Unlikely events, such as the inadvertent opening of a 500 KV air break switch as happened at North Gila Substation, will create an energy transient. Immediately, nearby motors will slow down or stall; then, when the fault is cleared, many motors will attempt to simultaneously reaccelerate. This will overly stress the power grid and lead to a wide area blackout, as occurred in the 2011 Southwest blackout.

2. Add the requirement that every transmission operator study and understand:

  1. Unlikely events that have occurred.

  2. How such events can result in collapse of the electric energy grid unless undervoltage load shedding is utilized to mitigate the collapse.


Unlikely events that have resulted in wide area blackouts include inadvertent opening of a three phase air break switch or inadvertent closing of a three phase ground switch during prearranged switching. Unlikely events that almost resulted in wide area blackouts include stuck circuit breakers that were not detected by circuit breaker failure schemes.

3. Add the requirement that transmission system owners prepare bifurcated recovery models based on calculated bus voltages during fault conditions.


Voltage is depressed across a wide area whenever a three phase fault occurs. The amount of load that trips offline or attempts to simultaneously reaccelerate after the fault is cleared is a function of fault location, grid configuration, and load type.

Modern computer-based models need to be developed to automatically change load models based on fault voltage using the following parameters:

1. Fault voltage greater than 80%:

  • Compressor motors, pump motors, and fan motors slow down and reaccelerate when voltage recovers.

2. Fault voltage between 40% and 80%:

  • Compressor motors stall and restart when voltage recovers.

  • Pump motors and fan motors slow down and reaccelerate when voltage recovers.

3. Fault voltage less than 40%:

  • Compressor motors, pump motors, and fan motors trip offline and remain off until restarted.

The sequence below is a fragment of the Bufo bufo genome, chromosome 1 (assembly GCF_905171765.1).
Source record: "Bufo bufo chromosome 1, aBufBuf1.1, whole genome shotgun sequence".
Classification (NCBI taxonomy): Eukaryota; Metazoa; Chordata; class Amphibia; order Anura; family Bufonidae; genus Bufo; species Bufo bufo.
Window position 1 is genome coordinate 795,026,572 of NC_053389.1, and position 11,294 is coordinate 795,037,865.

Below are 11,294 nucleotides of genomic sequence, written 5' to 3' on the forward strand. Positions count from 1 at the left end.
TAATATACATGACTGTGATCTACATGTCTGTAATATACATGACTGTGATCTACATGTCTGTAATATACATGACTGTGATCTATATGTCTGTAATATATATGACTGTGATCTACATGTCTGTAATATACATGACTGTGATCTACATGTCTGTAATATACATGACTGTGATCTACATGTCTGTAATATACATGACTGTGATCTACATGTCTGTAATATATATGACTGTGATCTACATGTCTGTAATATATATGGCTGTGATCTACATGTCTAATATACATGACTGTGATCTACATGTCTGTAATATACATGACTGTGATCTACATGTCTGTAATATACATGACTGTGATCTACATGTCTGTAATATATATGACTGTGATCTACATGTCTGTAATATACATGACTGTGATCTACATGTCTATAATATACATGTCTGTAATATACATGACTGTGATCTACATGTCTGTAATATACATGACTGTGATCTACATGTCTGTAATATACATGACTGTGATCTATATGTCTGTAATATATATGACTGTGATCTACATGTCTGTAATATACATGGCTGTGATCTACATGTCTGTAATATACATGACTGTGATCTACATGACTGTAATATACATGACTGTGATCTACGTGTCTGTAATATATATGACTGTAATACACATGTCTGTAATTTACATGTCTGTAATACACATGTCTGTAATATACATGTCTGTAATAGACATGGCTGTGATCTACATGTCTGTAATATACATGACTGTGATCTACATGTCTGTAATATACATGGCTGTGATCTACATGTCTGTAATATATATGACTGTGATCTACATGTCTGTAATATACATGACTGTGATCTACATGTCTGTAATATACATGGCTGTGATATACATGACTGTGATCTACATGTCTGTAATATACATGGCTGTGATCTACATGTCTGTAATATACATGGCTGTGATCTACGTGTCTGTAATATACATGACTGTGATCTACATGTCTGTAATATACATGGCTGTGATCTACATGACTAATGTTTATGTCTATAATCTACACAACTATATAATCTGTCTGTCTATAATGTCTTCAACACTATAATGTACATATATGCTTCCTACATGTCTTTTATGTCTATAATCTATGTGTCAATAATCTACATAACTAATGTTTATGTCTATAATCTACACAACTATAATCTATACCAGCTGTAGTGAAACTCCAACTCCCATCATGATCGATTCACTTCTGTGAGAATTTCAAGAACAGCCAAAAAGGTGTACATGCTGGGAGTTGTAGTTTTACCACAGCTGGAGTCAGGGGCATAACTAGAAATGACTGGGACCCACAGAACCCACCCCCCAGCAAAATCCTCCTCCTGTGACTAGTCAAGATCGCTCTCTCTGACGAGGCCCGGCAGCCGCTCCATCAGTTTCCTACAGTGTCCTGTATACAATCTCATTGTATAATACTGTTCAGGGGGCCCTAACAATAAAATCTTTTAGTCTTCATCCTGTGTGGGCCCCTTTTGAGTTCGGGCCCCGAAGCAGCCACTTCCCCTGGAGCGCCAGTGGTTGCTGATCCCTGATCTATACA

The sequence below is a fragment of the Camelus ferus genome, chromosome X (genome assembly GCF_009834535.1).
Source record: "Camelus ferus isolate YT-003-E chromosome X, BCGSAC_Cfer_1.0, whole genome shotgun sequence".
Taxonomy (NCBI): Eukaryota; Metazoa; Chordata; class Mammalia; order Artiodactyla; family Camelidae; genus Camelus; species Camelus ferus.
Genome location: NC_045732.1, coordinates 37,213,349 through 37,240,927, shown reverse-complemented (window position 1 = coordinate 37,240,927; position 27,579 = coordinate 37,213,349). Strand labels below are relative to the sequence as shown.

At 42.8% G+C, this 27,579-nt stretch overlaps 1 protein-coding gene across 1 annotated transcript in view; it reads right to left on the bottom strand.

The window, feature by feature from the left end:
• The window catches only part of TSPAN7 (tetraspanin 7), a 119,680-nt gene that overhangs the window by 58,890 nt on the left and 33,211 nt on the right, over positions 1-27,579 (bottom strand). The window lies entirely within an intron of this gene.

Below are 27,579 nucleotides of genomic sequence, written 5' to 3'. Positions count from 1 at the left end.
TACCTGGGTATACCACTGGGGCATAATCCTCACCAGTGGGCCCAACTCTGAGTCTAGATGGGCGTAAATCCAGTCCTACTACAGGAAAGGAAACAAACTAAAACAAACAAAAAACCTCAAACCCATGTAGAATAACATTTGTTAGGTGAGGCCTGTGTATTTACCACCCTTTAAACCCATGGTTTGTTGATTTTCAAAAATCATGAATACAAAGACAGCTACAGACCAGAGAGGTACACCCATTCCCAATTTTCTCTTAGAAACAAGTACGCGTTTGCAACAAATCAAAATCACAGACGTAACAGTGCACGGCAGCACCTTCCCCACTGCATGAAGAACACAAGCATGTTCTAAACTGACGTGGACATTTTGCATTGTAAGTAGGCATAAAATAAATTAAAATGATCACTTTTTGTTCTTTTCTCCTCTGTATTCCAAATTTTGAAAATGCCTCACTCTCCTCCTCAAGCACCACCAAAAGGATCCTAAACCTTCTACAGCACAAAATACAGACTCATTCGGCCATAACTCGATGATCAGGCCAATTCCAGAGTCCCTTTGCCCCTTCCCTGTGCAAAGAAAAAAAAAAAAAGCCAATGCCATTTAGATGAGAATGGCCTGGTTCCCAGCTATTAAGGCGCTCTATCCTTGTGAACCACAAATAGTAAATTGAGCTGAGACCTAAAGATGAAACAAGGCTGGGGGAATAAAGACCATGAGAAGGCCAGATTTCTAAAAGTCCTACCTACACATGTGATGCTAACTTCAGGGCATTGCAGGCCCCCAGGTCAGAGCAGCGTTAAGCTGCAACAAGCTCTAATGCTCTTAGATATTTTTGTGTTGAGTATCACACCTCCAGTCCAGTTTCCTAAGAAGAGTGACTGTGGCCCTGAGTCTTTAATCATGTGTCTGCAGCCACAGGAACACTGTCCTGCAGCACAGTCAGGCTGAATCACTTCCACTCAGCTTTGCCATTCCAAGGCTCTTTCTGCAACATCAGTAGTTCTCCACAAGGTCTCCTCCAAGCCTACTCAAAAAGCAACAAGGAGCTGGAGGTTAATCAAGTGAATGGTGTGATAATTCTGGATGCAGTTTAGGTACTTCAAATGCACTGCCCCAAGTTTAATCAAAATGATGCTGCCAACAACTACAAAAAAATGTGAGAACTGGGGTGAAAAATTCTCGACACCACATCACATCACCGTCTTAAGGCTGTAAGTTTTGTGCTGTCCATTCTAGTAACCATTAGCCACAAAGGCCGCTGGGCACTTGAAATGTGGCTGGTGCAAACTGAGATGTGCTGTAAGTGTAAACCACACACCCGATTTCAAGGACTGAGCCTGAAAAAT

All three of the above conditions will occur at different locations every time a three-phase short circuit occurs.

4. Add the requirement that time delays of undervoltage relays be based on power factor as a trigger for immediate actuation.


During normal operations, the power factor of the load supplied by any high voltage power transformer will be near unity. If load power factor drops to less than 70% after a fault has been cleared, this is an indication that many motors supplied via a specific substation are reaccelerating simultaneously.

If power factor has not recovered to more than 80% in ten seconds, collapse of the electric energy grid is imminent.

A Better Purpose Statement for NERC PRC-010-2

A better purpose statement for NERC Reliability Standard PRC-010-2 would be:

“To establish an integrated and coordinated approach to the design, evaluation, and reliable operation of Undervoltage Load Shedding Programs (UVLS Programs).”

Undervoltage load shedding schemes, just like underfrequency load shedding schemes, are needed at many locations throughout the electric energy grid.

In our next article in this series, I’ll outline concerns and improvements to NERC Reliability Standard, MOD-031-3 — Demand and Energy Data.

Questions about my expertise or recommendations? Please email me directly or submit our contact us form.